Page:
New Jersey Is Not Such an Armpit
Like many native Philadelphians, I grew up thinking of New Jersey as part of Philly.
There were trips to Great Adventure’s safari, where an ostrich almost pecked me to death. There were Boardwalk rides in Ocean City. There was shopping at the Cherry Hill Mall, back when we didn’t have malls of our own. There were hikes in the Pine Barrens, ghost stories of the Jersey Devil, and numerous visits to relatives in Elizabeth (a town I liked for its name).
I had no animus toward New Jersey as a kid and found it strange to learn — via TV, movies, stand-up comedy — that everyone else did; that it was a national sport. People would make faces with just a mention of it — as if they’d eaten a lemon by mistake. I moved away and heard it in New York, Florida, Ohio, Texas, even in Europe. I came back and learned from friends that Old City had been “taken over” by loud people looking to get laid — people from New Jersey (because we certainly don’t have people like that in Philly).
How had I grown up in proximity to such a terrible state and made it out alive?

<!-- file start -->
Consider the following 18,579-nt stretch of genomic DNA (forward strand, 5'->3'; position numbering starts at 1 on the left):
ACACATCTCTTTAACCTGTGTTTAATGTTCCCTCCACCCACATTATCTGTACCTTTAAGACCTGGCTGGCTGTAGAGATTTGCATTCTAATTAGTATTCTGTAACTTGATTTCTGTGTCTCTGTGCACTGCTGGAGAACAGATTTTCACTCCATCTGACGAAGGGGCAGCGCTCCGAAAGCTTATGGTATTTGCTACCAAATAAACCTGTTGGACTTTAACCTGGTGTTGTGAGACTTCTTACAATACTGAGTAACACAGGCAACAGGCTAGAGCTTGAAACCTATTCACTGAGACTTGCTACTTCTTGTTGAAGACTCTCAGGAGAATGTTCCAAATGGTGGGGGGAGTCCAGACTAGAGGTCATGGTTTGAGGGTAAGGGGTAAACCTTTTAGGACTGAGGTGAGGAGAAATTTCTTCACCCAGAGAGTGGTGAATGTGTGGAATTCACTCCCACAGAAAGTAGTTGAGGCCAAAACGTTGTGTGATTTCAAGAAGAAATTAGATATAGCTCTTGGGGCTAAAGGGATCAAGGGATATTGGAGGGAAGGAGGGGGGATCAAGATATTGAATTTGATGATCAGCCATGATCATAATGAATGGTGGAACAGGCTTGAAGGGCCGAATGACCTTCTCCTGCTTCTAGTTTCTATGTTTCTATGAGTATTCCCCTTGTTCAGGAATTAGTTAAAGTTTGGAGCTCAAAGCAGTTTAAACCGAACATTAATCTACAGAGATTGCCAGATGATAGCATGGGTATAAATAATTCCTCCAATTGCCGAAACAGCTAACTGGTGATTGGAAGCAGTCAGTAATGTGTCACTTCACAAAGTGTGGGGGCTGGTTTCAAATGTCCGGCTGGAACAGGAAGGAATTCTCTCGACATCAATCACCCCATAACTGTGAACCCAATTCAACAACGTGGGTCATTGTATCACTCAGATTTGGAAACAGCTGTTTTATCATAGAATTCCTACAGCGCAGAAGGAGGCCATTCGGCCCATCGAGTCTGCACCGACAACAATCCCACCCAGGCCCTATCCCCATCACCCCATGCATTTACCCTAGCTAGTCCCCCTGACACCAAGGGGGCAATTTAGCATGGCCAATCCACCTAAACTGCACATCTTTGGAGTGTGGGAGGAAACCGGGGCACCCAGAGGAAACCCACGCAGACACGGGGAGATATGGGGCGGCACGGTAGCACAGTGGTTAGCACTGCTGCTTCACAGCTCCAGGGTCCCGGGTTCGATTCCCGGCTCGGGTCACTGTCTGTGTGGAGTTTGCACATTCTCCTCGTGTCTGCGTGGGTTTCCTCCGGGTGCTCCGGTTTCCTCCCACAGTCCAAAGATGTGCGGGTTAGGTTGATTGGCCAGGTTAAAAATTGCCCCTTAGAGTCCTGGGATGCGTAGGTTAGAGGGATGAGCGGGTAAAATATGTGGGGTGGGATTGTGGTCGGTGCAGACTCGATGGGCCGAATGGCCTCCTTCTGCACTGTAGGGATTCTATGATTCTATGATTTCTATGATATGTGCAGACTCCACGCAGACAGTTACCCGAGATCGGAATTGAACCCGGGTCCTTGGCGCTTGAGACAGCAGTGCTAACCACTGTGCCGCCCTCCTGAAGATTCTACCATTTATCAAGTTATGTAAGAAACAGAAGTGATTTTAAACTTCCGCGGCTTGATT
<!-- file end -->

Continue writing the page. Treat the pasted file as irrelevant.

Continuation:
When my angler boyfriend moved here from Chicago and bought a boat, he brought no preconceived Jersey notions with him — only a fisherman’s eye.
In our nine years together, we spent virtually every weekend exploring South and Central New Jersey, our lodgings ranging from historical inns and roadside motels to state-park yurts and spindle-legged shacks in marshes. We walked miles through woods and over hot sand to find deserted spits of land lapped by warm water. We took the boat out into flat water only to make a sudden turn into a bright green blanket of lily pads.
I snapped endless photos of jellyfish and sea creatures, osprey colonies off of coastal dunes, waterfalls and rapids. People would marvel: “Where did you take that?”
Their disbelief prompted me to start a Flickr gallery called “Stop Harshing New Jersey,” where I posted not just the secret gardens my boyfriend and I discovered, but many more-accessible places ignored by Jersey cynics. Places like the Delaware Water Gap — miles of breathtaking trails and valleys and river falls. And the Edwin B. Forsythe National Wildlife Refuge, a birder’s paradise with a wildlife drive. (I like drives, as I am lazy.)
I fell in love with rural Delaware Bay’s fishing and oystering towns, like Greenwich on the banks of the Cohansey River. Brick farmhouses, country roads, wetlands, and Colonial and Victorian architecture on a historically registered main street — all in one little town. And there was so much more.
New Jersey helped me shed the city and reconnect with nature and with quiet. It’s not just the turnpike out there.
We’ve got plenty more Philly heresies where that came from in our “Fighting Words” package. See the lineup here, then go buy the July 2014 issue of Philadelphia magazine, on newsstands now, or subscribe today.